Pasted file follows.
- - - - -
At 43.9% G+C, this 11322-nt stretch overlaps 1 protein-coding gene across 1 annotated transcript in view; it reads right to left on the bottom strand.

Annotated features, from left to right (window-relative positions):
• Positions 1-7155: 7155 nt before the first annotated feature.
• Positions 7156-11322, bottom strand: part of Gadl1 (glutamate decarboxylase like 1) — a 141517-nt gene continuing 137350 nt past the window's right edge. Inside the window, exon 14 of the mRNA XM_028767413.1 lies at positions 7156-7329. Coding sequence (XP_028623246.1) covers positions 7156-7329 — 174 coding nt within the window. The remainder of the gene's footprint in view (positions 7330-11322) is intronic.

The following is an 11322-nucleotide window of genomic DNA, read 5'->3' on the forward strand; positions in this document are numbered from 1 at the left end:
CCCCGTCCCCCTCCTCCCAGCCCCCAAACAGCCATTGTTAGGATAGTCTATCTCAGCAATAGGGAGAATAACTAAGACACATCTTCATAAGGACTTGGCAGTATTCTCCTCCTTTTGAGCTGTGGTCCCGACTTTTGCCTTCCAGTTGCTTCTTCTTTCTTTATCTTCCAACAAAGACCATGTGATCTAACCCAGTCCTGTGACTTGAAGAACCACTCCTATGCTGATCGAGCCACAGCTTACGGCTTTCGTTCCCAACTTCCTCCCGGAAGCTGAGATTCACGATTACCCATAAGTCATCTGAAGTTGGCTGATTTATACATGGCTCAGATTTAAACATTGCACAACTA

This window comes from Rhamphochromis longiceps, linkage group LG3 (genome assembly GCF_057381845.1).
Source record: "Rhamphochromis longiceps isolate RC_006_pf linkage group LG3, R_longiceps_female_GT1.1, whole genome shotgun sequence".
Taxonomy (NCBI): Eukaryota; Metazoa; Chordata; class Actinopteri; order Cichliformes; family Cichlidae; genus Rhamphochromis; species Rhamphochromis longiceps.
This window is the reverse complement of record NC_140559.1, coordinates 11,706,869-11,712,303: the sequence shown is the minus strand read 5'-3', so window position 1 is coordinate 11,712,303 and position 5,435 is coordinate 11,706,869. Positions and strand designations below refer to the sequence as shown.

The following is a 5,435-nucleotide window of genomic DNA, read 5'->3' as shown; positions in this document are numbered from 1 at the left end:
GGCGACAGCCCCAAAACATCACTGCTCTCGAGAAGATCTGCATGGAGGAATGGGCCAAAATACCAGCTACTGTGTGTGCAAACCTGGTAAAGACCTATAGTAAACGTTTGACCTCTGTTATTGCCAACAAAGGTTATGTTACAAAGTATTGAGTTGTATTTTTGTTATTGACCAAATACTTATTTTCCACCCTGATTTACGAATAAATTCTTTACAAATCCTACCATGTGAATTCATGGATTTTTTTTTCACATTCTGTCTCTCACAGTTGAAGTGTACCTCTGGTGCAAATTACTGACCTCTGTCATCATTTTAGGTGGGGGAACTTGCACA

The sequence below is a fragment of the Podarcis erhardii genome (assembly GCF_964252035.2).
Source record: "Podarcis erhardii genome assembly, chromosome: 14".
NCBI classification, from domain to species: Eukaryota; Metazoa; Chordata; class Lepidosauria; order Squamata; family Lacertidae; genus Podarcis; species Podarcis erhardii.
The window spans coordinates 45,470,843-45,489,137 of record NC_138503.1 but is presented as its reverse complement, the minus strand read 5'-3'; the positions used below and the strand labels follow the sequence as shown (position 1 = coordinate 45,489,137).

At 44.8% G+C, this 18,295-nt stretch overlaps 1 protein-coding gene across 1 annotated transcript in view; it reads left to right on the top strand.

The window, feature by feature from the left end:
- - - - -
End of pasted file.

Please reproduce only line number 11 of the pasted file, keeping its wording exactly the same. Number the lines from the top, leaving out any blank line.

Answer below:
The following is a 5,435-nucleotide window of genomic DNA, read 5'->3' as shown; positions in this document are numbered from 1 at the left end: